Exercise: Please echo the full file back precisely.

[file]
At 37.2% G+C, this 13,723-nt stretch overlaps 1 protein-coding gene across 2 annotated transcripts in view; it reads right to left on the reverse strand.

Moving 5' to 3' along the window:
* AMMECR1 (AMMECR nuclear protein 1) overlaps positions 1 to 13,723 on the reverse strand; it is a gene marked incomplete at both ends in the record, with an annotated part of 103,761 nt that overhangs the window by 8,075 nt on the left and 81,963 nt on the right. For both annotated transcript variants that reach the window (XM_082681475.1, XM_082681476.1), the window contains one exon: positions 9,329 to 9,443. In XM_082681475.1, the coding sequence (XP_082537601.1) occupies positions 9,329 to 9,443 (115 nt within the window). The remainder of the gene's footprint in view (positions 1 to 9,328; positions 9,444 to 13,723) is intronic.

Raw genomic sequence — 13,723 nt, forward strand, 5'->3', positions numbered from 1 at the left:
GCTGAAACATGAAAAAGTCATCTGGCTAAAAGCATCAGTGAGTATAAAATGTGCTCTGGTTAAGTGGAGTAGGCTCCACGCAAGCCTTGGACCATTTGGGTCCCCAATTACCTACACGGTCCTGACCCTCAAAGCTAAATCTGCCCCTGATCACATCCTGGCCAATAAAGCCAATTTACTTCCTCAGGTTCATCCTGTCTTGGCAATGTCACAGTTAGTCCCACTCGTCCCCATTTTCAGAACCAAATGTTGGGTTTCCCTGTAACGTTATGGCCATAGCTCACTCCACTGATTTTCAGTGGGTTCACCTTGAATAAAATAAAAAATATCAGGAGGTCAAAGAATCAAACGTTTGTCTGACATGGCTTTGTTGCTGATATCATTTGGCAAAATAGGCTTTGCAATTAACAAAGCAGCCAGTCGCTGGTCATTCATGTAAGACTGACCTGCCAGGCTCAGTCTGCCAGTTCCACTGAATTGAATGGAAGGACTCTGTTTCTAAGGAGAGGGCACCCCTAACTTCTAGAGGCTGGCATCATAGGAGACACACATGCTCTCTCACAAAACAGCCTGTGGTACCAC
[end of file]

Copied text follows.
At 37.2% G+C, this 13,723-nt stretch overlaps 1 protein-coding gene across 2 annotated transcripts in view; it reads right to left on the reverse strand.

Moving 5' to 3' along the window:
* AMMECR1 (AMMECR nuclear protein 1) overlaps positions 1 to 13,723 on the reverse strand; it is a gene marked incomplete at both ends in the record, with an annotated part of 103,761 nt that overhangs the window by 8,075 nt on the left and 81,963 nt on the right. For both annotated transcript variants that reach the window (XM_082681475.1, XM_082681476.1), the window contains one exon: positions 9,329 to 9,443. In XM_082681475.1, the coding sequence (XP_082537601.1) occupies positions 9,329 to 9,443 (115 nt within the window). The remainder of the gene's footprint in view (positions 1 to 9,328; positions 9,444 to 13,723) is intronic.

Raw genomic sequence — 13,723 nt, forward strand, 5'->3', positions numbered from 1 at the left:
GCTGAAACATGAAAAAGTCATCTGGCTAAAAGCATCAGTGAGTATAAAATGTGCTCTGGTTAAGTGGAGTAGGCTCCACGCAAGCCTTGGACCATTTGGGTCCCCAATTACCTACACGGTCCTGACCCTCAAAGCTAAATCTGCCCCTGATCACATCCTGGCCAATAAAGCCAATTTACTTCCTCAGGTTCATCCTGTCTTGGCAATGTCACAGTTAGTCCCACTCGTCCCCATTTTCAGAACCAAATGTTGGGTTTCCCTGTAACGTTATGGCCATAGCTCACTCCACTGATTTTCAGTGGGTTCACCTTGAATAAAATAAAAAATATCAGGAGGTCAAAGAATCAAACGTTTGTCTGACATGGCTTTGTTGCTGATATCATTTGGCAAAATAGGCTTTGCAATTAACAAAGCAGCCAGTCGCTGGTCATTCATGTAAGACTGACCTGCCAGGCTCAGTCTGCCAGTTCCACTGAATTGAATGGAAGGACTCTGTTTCTAAGGAGAGGGCACCCCTAACTTCTAGAGGCTGGCATCATAGGAGACACACATGCTCTCTCACAAAACAGCCTGTGGTACCAC